Silt is very fine sediment that is formed by the process of erosion. It is usually found in or near bodies of water or where bodies of water once existed. It is often extremely fertile and an aid to human agriculture. Changes in an ecosystem, however, can lead to the rapid alteration in the presence or absence of silt in a given location. These changes are particularly noticeable in the mouths of great rivers such as the Nile and the Mississippi.
Geological processes such as erosion divide rock fragments over time into tiny particles. Classification systems such as that used by the United States Department of Agriculture define silt as particles that are smaller than one-thousandth of an inch (0.05 mm) in size, even smaller than common sand. The small size and weight of these particles means that bodies of water such as rivers can carry them long distances. All rivers carry some quantity of silt, although the presence of solid surfaces in the water can impede this process. When this happens, the particles will drop out of the water and accumulate against the surface, whether it is a shore, natural body or foreign object.
This process has had a profound impact on the development of human culture. Many early civilizations grew up around river mouths, or deltas, that offered fertile land for agriculture. In Egypt, for example, the Nile River regularly floods and then recedes, leaving vast deposits of silt upon its shores. The ancient Egyptian society, one of the world’s first empires, thrived for thousands of years because of this agricultural boon. Other ancient cultures, such as Mesopotamia, China, and India, also benefited from this process.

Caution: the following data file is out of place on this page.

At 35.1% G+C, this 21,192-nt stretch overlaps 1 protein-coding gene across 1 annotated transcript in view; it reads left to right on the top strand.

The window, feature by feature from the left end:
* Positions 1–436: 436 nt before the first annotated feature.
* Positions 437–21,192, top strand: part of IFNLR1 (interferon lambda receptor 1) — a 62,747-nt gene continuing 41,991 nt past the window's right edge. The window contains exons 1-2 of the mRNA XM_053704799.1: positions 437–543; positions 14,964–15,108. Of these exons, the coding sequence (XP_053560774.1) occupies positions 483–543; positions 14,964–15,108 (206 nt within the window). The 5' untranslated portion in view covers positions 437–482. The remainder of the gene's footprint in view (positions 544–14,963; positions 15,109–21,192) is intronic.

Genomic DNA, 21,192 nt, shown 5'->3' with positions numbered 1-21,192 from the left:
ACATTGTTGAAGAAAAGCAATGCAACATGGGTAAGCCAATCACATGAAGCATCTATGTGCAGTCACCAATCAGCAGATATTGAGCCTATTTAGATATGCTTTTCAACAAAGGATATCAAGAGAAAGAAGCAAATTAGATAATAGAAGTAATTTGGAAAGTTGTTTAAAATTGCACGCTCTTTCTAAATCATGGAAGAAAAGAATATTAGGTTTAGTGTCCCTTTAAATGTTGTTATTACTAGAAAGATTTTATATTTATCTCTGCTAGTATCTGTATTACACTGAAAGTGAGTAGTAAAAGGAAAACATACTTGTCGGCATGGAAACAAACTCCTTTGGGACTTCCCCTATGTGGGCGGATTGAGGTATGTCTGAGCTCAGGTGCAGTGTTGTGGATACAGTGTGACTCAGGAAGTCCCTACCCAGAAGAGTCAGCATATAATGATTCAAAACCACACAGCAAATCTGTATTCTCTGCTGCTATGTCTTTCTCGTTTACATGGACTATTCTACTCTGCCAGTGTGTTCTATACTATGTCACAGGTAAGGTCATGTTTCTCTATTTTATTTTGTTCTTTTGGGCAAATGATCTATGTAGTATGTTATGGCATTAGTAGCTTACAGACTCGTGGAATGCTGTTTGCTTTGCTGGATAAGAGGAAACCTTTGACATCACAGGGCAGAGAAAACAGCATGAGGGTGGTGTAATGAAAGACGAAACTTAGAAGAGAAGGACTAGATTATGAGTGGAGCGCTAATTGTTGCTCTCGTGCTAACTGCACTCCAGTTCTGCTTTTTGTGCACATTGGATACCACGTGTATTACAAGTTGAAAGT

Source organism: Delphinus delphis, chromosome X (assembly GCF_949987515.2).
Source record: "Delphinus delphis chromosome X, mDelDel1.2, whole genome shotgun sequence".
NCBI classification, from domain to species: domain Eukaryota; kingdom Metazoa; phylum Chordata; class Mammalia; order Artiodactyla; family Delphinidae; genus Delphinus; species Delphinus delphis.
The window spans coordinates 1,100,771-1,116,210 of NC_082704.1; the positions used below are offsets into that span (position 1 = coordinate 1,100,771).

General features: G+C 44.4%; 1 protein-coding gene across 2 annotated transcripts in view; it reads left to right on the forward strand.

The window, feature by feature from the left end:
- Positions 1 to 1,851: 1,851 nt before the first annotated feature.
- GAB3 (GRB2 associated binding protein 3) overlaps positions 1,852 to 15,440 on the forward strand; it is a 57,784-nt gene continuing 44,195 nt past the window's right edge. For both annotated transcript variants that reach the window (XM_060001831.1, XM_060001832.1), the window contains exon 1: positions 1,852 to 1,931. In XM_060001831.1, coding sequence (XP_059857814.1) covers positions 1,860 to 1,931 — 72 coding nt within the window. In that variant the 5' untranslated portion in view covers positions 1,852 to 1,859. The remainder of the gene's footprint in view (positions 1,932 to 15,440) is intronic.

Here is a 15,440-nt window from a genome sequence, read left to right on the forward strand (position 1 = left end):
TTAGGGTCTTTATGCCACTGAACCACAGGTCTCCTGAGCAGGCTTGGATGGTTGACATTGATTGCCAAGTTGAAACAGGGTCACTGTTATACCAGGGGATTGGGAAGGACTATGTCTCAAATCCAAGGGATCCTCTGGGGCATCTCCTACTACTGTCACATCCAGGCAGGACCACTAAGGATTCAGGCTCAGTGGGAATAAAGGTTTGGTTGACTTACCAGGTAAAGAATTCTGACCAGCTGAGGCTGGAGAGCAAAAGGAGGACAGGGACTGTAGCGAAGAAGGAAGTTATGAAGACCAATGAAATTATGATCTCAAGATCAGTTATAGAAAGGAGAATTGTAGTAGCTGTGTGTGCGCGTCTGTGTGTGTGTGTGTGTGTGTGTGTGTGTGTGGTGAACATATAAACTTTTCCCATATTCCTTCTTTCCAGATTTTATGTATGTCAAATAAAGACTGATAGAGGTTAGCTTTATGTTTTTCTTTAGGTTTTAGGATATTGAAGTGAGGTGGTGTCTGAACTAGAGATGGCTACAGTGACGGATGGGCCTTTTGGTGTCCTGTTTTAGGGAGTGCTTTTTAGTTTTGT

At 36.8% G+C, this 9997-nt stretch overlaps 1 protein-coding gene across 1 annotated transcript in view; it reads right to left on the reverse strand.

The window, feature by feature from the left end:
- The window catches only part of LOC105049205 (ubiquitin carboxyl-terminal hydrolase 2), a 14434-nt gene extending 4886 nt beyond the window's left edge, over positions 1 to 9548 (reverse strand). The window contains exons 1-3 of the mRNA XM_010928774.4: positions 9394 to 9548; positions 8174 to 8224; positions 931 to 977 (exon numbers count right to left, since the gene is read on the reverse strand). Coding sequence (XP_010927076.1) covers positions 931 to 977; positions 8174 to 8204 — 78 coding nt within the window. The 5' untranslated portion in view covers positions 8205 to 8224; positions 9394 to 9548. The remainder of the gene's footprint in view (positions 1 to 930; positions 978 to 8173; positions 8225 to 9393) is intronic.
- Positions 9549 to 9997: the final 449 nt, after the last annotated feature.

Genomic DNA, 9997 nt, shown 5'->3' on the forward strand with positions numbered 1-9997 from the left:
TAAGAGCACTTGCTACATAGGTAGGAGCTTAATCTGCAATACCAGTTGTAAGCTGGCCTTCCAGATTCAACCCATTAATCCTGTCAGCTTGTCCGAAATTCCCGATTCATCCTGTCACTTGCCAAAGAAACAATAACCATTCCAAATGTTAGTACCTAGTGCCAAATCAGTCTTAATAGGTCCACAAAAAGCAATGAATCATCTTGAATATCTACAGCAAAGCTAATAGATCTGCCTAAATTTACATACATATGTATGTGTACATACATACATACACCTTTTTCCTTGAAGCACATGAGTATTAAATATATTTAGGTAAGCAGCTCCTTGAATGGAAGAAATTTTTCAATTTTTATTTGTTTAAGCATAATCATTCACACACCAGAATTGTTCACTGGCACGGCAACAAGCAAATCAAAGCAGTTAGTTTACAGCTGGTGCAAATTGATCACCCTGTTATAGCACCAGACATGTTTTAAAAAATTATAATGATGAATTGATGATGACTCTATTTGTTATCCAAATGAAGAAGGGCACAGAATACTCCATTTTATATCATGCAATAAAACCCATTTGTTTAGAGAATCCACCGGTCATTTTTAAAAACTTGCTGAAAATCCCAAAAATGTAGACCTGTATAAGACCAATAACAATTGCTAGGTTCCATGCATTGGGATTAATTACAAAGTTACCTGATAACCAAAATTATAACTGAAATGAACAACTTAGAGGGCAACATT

The accumulation of silt, or the lack of the same, can be affected by human activity. In North America’s Mississippi River, for example, levees and dams built to regulate the river’s flooding activity can also cause silt to accumulate. This prevents the sediment from being deposited at the river’s delta in the Gulf of Mexico. Natural barrier islands and sandbars have deteriorated as a result. Unfortunately, these structures are home to many creatures that have consequently been displaced and endangered.
Human activity on land can have an opposite but equally detrimental effect. Expanding populations often clear away vegetation for housing developments or agriculture. As a result, rainfall and erosion carry silt and other forms of soil into nearby bodies of water. In regions such as Madagascar and the Amazon rain forest, this reduces the fertility of the remaining soil, making it less useful for food production. Meanwhile, the resulting change in the ecosystem of nearby rivers and wetlands can reduce fish populations, in turn affecting the creatures, including humans, who rely on fish supplies for survival.